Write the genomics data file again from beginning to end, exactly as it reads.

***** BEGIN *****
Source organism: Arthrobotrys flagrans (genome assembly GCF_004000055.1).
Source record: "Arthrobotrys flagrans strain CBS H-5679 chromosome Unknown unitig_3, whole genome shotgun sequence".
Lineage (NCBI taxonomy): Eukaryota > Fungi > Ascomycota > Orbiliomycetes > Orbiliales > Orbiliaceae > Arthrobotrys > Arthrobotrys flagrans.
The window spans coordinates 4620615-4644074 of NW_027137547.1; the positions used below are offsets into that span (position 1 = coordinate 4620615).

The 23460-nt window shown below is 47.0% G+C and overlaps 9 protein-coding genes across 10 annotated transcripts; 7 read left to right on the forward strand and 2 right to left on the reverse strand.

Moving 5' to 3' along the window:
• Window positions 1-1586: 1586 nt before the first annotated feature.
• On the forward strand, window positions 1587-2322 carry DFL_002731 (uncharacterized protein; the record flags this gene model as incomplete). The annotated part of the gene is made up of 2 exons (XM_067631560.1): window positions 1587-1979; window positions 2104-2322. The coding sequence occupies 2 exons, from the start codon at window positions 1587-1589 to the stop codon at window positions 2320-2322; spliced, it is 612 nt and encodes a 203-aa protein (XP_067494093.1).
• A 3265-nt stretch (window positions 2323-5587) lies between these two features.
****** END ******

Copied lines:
Source organism: Arthrobotrys flagrans (genome assembly GCF_004000055.1).
Source record: "Arthrobotrys flagrans strain CBS H-5679 chromosome Unknown unitig_3, whole genome shotgun sequence".
Lineage (NCBI taxonomy): Eukaryota > Fungi > Ascomycota > Orbiliomycetes > Orbiliales > Orbiliaceae > Arthrobotrys > Arthrobotrys flagrans.
The window spans coordinates 4620615-4644074 of NW_027137547.1; the positions used below are offsets into that span (position 1 = coordinate 4620615).

The 23460-nt window shown below is 47.0% G+C and overlaps 9 protein-coding genes across 10 annotated transcripts; 7 read left to right on the forward strand and 2 right to left on the reverse strand.

Moving 5' to 3' along the window:
• Window positions 1-1586: 1586 nt before the first annotated feature.
• On the forward strand, window positions 1587-2322 carry DFL_002731 (uncharacterized protein; the record flags this gene model as incomplete). The annotated part of the gene is made up of 2 exons (XM_067631560.1): window positions 1587-1979; window positions 2104-2322. The coding sequence occupies 2 exons, from the start codon at window positions 1587-1589 to the stop codon at window positions 2320-2322; spliced, it is 612 nt and encodes a 203-aa protein (XP_067494093.1).
• A 3265-nt stretch (window positions 2323-5587) lies between these two features.